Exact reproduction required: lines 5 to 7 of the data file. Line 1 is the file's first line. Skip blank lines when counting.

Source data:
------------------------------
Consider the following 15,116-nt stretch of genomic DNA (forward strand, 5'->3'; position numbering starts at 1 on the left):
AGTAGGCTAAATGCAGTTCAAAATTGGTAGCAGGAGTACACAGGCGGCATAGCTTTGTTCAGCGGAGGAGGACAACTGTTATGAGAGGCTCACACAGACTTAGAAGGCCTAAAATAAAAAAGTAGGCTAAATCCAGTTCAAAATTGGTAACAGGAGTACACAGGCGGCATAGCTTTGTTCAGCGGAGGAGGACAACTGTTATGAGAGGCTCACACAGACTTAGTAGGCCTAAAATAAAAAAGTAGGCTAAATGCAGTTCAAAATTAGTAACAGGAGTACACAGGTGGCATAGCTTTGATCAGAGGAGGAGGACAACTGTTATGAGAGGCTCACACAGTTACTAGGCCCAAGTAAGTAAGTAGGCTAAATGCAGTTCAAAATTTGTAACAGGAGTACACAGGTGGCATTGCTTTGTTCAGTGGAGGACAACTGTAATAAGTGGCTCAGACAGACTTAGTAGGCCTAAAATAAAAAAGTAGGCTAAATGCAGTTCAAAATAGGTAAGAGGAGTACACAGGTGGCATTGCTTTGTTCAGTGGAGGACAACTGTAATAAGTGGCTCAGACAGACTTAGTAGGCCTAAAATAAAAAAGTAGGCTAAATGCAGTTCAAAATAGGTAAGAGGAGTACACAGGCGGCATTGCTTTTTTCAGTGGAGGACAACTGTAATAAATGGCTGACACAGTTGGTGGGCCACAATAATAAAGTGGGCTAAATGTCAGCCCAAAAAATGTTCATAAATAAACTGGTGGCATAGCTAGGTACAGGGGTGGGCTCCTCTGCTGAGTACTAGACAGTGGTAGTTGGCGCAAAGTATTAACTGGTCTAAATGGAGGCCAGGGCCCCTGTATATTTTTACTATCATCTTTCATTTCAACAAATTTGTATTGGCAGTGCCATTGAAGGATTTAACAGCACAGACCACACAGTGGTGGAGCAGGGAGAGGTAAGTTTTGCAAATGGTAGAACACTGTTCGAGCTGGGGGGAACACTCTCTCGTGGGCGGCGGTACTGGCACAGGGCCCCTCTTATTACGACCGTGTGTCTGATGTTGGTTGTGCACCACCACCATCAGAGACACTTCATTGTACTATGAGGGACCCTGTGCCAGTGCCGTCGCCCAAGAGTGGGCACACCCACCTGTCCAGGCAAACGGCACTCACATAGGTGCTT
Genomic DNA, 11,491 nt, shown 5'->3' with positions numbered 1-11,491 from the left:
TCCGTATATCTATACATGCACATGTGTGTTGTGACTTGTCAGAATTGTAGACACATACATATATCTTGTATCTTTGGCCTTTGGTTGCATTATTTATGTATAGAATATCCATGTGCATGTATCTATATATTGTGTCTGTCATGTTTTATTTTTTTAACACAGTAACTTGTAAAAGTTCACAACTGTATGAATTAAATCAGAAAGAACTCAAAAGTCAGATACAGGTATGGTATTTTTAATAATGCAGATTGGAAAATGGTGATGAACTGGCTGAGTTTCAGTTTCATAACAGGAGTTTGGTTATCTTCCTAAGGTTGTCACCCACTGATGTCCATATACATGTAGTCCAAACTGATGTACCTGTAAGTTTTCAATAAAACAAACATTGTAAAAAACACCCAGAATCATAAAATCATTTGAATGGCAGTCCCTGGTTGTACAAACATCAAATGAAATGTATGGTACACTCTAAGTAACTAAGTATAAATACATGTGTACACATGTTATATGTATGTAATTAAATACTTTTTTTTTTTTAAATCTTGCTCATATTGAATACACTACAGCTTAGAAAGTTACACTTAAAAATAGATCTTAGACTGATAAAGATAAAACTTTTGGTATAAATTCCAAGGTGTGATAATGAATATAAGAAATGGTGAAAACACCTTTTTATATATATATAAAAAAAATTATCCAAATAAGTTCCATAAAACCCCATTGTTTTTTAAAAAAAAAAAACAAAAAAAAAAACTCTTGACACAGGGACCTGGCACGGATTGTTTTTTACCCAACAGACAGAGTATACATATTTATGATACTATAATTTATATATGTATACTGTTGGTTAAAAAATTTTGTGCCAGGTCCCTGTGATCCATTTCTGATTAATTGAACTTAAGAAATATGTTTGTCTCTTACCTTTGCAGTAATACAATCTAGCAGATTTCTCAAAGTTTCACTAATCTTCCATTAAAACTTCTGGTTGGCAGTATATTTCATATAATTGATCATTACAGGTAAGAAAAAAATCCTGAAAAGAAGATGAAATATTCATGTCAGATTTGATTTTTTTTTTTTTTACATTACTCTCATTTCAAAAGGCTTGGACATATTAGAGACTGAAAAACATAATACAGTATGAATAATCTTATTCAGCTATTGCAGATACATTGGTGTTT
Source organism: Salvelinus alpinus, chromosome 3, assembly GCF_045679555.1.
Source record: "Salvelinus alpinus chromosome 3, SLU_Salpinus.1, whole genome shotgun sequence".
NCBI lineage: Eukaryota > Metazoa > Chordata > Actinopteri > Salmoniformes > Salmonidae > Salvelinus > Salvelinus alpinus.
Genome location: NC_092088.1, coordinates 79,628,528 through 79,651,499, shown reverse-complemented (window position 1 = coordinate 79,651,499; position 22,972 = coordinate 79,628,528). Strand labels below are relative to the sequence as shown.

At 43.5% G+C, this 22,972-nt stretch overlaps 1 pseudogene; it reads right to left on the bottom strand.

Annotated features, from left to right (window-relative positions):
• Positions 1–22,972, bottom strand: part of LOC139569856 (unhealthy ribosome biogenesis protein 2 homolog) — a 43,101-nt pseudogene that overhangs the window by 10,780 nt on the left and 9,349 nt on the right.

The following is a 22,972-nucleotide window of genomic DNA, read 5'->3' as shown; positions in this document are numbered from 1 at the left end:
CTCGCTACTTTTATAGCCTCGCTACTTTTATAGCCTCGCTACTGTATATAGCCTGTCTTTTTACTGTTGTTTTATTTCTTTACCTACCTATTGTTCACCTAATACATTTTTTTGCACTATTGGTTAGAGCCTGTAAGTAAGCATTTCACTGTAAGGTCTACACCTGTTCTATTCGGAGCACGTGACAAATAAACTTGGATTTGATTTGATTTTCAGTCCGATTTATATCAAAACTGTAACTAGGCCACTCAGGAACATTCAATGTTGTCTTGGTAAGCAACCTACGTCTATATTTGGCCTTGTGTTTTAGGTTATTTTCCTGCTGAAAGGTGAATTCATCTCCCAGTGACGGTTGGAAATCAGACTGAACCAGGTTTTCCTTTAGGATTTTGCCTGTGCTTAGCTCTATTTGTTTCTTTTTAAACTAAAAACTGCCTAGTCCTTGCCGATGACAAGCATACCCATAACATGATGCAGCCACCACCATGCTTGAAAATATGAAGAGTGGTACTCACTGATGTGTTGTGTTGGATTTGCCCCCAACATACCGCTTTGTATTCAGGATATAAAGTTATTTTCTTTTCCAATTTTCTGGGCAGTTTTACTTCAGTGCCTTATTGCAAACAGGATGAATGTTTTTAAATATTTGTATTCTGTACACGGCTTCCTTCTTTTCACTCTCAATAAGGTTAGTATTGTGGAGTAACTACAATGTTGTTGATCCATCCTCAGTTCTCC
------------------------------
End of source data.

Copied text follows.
Source organism: Salvelinus alpinus, chromosome 3, assembly GCF_045679555.1.
Source record: "Salvelinus alpinus chromosome 3, SLU_Salpinus.1, whole genome shotgun sequence".
NCBI lineage: Eukaryota > Metazoa > Chordata > Actinopteri > Salmoniformes > Salmonidae > Salvelinus > Salvelinus alpinus.